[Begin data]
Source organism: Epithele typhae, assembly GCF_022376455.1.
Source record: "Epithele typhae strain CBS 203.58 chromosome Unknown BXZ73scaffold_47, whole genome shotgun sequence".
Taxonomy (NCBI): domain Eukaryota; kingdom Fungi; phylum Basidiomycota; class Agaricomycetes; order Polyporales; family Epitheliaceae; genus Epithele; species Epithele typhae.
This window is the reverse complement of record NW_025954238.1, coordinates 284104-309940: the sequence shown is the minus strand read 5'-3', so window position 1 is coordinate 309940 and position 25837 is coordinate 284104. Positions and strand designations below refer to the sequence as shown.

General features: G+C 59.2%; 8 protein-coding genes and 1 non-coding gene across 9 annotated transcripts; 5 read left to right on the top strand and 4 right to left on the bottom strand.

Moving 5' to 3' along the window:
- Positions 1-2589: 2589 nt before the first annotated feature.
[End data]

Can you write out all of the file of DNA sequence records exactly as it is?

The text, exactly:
Source organism: Epithele typhae, assembly GCF_022376455.1.
Source record: "Epithele typhae strain CBS 203.58 chromosome Unknown BXZ73scaffold_47, whole genome shotgun sequence".
Taxonomy (NCBI): domain Eukaryota; kingdom Fungi; phylum Basidiomycota; class Agaricomycetes; order Polyporales; family Epitheliaceae; genus Epithele; species Epithele typhae.
This window is the reverse complement of record NW_025954238.1, coordinates 284104-309940: the sequence shown is the minus strand read 5'-3', so window position 1 is coordinate 309940 and position 25837 is coordinate 284104. Positions and strand designations below refer to the sequence as shown.

General features: G+C 59.2%; 8 protein-coding genes and 1 non-coding gene across 9 annotated transcripts; 5 read left to right on the top strand and 4 right to left on the bottom strand.

Moving 5' to 3' along the window:
- Positions 1-2589: 2589 nt before the first annotated feature.